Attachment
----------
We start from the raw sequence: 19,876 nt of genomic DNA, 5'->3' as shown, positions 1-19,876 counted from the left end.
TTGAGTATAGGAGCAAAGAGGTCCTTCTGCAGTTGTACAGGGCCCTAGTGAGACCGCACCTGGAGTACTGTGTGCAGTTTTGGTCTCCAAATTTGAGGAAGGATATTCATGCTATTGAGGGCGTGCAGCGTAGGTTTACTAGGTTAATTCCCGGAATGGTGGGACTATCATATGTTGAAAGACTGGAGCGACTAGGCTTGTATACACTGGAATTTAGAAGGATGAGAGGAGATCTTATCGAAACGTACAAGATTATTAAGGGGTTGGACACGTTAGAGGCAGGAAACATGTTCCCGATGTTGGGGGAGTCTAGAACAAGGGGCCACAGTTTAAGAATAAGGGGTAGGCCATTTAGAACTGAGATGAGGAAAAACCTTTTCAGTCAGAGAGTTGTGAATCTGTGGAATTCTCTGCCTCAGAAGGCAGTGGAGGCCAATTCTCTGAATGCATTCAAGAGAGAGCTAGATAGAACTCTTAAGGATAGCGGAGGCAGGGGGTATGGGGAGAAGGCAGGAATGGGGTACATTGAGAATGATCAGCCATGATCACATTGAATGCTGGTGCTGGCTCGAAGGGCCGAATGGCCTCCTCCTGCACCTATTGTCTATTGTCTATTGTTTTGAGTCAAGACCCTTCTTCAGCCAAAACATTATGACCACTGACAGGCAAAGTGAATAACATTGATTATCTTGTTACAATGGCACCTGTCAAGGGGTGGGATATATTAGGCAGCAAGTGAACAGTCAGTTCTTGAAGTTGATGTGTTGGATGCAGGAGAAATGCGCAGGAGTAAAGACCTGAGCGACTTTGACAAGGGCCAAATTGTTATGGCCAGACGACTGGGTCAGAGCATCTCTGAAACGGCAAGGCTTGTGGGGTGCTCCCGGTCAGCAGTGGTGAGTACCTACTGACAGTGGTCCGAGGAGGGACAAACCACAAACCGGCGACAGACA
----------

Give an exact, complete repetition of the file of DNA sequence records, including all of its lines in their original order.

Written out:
We start from the raw sequence: 19,876 nt of genomic DNA, 5'->3' as shown, positions 1-19,876 counted from the left end.
TTGAGTATAGGAGCAAAGAGGTCCTTCTGCAGTTGTACAGGGCCCTAGTGAGACCGCACCTGGAGTACTGTGTGCAGTTTTGGTCTCCAAATTTGAGGAAGGATATTCATGCTATTGAGGGCGTGCAGCGTAGGTTTACTAGGTTAATTCCCGGAATGGTGGGACTATCATATGTTGAAAGACTGGAGCGACTAGGCTTGTATACACTGGAATTTAGAAGGATGAGAGGAGATCTTATCGAAACGTACAAGATTATTAAGGGGTTGGACACGTTAGAGGCAGGAAACATGTTCCCGATGTTGGGGGAGTCTAGAACAAGGGGCCACAGTTTAAGAATAAGGGGTAGGCCATTTAGAACTGAGATGAGGAAAAACCTTTTCAGTCAGAGAGTTGTGAATCTGTGGAATTCTCTGCCTCAGAAGGCAGTGGAGGCCAATTCTCTGAATGCATTCAAGAGAGAGCTAGATAGAACTCTTAAGGATAGCGGAGGCAGGGGGTATGGGGAGAAGGCAGGAATGGGGTACATTGAGAATGATCAGCCATGATCACATTGAATGCTGGTGCTGGCTCGAAGGGCCGAATGGCCTCCTCCTGCACCTATTGTCTATTGTCTATTGTTTTGAGTCAAGACCCTTCTTCAGCCAAAACATTATGACCACTGACAGGCAAAGTGAATAACATTGATTATCTTGTTACAATGGCACCTGTCAAGGGGTGGGATATATTAGGCAGCAAGTGAACAGTCAGTTCTTGAAGTTGATGTGTTGGATGCAGGAGAAATGCGCAGGAGTAAAGACCTGAGCGACTTTGACAAGGGCCAAATTGTTATGGCCAGACGACTGGGTCAGAGCATCTCTGAAACGGCAAGGCTTGTGGGGTGCTCCCGGTCAGCAGTGGTGAGTACCTACTGACAGTGGTCCGAGGAGGGACAAACCACAAACCGGCGACAGACA